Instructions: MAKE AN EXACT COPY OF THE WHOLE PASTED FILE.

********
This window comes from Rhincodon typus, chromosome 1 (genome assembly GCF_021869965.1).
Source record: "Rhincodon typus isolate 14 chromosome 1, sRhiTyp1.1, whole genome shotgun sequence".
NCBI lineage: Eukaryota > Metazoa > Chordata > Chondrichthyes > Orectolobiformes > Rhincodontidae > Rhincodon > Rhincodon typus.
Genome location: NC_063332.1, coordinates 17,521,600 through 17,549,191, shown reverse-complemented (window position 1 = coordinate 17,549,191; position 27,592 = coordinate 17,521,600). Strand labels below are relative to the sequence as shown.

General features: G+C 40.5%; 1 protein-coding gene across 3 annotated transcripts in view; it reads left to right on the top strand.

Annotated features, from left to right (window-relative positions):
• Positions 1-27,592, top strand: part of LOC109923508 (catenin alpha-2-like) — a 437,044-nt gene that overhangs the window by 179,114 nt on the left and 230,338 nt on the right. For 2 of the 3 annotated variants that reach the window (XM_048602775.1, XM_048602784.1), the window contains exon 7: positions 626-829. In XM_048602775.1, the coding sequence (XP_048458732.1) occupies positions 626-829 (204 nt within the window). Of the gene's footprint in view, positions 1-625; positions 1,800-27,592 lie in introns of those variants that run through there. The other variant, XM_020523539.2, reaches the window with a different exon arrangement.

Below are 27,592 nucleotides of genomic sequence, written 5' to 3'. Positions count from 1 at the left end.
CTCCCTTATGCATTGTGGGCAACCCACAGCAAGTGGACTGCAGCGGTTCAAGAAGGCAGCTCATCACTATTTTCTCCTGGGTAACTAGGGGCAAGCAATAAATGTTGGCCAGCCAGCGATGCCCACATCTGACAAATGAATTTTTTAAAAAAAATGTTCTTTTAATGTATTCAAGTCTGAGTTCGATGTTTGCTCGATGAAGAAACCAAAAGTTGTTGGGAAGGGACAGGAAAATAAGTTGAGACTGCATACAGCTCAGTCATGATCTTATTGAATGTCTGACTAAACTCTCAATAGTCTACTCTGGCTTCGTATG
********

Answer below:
This window comes from Rhincodon typus, chromosome 1 (genome assembly GCF_021869965.1).
Source record: "Rhincodon typus isolate 14 chromosome 1, sRhiTyp1.1, whole genome shotgun sequence".
NCBI lineage: Eukaryota > Metazoa > Chordata > Chondrichthyes > Orectolobiformes > Rhincodontidae > Rhincodon > Rhincodon typus.
Genome location: NC_063332.1, coordinates 17,521,600 through 17,549,191, shown reverse-complemented (window position 1 = coordinate 17,549,191; position 27,592 = coordinate 17,521,600). Strand labels below are relative to the sequence as shown.

General features: G+C 40.5%; 1 protein-coding gene across 3 annotated transcripts in view; it reads left to right on the top strand.

Annotated features, from left to right (window-relative positions):
• Positions 1-27,592, top strand: part of LOC109923508 (catenin alpha-2-like) — a 437,044-nt gene that overhangs the window by 179,114 nt on the left and 230,338 nt on the right. For 2 of the 3 annotated variants that reach the window (XM_048602775.1, XM_048602784.1), the window contains exon 7: positions 626-829. In XM_048602775.1, the coding sequence (XP_048458732.1) occupies positions 626-829 (204 nt within the window). Of the gene's footprint in view, positions 1-625; positions 1,800-27,592 lie in introns of those variants that run through there. The other variant, XM_020523539.2, reaches the window with a different exon arrangement.

Below are 27,592 nucleotides of genomic sequence, written 5' to 3'. Positions count from 1 at the left end.
CTCCCTTATGCATTGTGGGCAACCCACAGCAAGTGGACTGCAGCGGTTCAAGAAGGCAGCTCATCACTATTTTCTCCTGGGTAACTAGGGGCAAGCAATAAATGTTGGCCAGCCAGCGATGCCCACATCTGACAAATGAATTTTTTAAAAAAAATGTTCTTTTAATGTATTCAAGTCTGAGTTCGATGTTTGCTCGATGAAGAAACCAAAAGTTGTTGGGAAGGGACAGGAAAATAAGTTGAGACTGCATACAGCTCAGTCATGATCTTATTGAATGTCTGACTAAACTCTCAATAGTCTACTCTGGCTTCGTATG